'The Romanoffs' Recap: Calling Our Better Angels - Rolling Stone
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‘The Romanoffs’ Recap: Calling Our Better Angels

In the two-episode premiere of Matthew Weiner’s new anthology series for Amazon, redemption is hard to come by for a few unlikable characters

Marthe Keller, Ines Melab, and Aaron Eckhart in "The Romanoffs"Marthe Keller, Ines Melab, and Aaron Eckhart in "The Romanoffs"

Marthe Keller, Ines Melab, and Aaron Eckhart in 'The Violet Hour,' Episode 1 of 'The Romanoffs.'

Christopher Raphael/Amazon

Streaming dramas are often tricky to recap, as much for their flaws as for the fact that all the episodes drop at once. The Romanoffs, however — Matthew Weiner’s new anthology series about people who believe they’re descended from Russian royalty — is a special case in a couple of ways. First, Weiner convinced Amazon to release one episode a week (except for this premiere week, which will feature two: “The Violet Hour” and “The Royal We”). Second, while the new show’s problems are many — starting with early installments that run close to 90 minutes apiece — there are enough echoes of the style and depth of Mad Men to merit a weekly discussion. So, thoughts on this week’s debut episodes coming up just as soon as I kill time rescuing baby pandas trapped in bubbles…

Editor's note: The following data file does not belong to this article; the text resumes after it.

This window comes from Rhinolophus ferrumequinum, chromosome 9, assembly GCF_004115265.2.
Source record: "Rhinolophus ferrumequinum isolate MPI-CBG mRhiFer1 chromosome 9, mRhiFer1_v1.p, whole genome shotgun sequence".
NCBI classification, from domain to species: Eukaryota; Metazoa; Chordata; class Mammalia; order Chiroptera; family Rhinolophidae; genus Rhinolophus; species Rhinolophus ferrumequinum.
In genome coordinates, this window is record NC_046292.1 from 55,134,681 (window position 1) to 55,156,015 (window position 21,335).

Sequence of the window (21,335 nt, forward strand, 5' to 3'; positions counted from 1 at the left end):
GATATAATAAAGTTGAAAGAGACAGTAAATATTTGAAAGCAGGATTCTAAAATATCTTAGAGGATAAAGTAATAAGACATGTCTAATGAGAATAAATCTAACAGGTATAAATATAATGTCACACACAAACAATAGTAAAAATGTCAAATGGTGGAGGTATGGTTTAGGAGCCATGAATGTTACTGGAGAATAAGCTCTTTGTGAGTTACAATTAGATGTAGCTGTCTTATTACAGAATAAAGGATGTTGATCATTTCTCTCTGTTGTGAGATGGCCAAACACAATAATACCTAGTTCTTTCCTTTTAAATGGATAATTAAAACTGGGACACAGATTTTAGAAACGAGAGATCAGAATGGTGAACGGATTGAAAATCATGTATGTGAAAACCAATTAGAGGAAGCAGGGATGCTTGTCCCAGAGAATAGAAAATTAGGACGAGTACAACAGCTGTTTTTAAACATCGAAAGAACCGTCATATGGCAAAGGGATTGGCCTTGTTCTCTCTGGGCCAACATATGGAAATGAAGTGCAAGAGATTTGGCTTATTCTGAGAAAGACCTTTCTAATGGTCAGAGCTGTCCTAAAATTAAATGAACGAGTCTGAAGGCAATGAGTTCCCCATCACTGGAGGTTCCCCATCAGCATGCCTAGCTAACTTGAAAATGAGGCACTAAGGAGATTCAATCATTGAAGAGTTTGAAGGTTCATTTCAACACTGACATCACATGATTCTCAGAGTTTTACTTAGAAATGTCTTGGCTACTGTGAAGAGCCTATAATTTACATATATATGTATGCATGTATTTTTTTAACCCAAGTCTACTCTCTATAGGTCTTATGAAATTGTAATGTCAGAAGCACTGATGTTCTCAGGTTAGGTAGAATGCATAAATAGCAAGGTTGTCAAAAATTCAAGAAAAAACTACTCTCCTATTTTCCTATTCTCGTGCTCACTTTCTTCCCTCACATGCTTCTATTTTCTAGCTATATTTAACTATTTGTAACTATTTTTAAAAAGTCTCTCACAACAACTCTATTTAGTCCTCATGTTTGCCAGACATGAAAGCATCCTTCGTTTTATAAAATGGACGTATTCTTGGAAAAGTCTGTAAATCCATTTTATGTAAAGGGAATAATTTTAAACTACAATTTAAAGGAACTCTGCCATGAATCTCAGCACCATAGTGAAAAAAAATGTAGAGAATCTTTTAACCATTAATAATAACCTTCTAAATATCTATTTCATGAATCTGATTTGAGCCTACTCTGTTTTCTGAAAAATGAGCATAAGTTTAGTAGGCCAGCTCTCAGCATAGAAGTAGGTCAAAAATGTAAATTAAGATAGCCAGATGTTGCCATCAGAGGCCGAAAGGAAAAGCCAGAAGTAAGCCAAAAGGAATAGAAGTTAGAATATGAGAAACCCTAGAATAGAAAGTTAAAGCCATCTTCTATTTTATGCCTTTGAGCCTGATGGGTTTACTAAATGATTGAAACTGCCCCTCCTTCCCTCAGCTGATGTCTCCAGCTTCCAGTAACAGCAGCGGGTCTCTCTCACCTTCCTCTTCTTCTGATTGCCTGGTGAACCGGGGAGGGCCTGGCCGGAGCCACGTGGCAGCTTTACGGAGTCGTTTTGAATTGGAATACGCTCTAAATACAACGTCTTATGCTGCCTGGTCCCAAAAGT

“The Violet Hour”

“One never knows how much of the journey will be alone.” -Anushka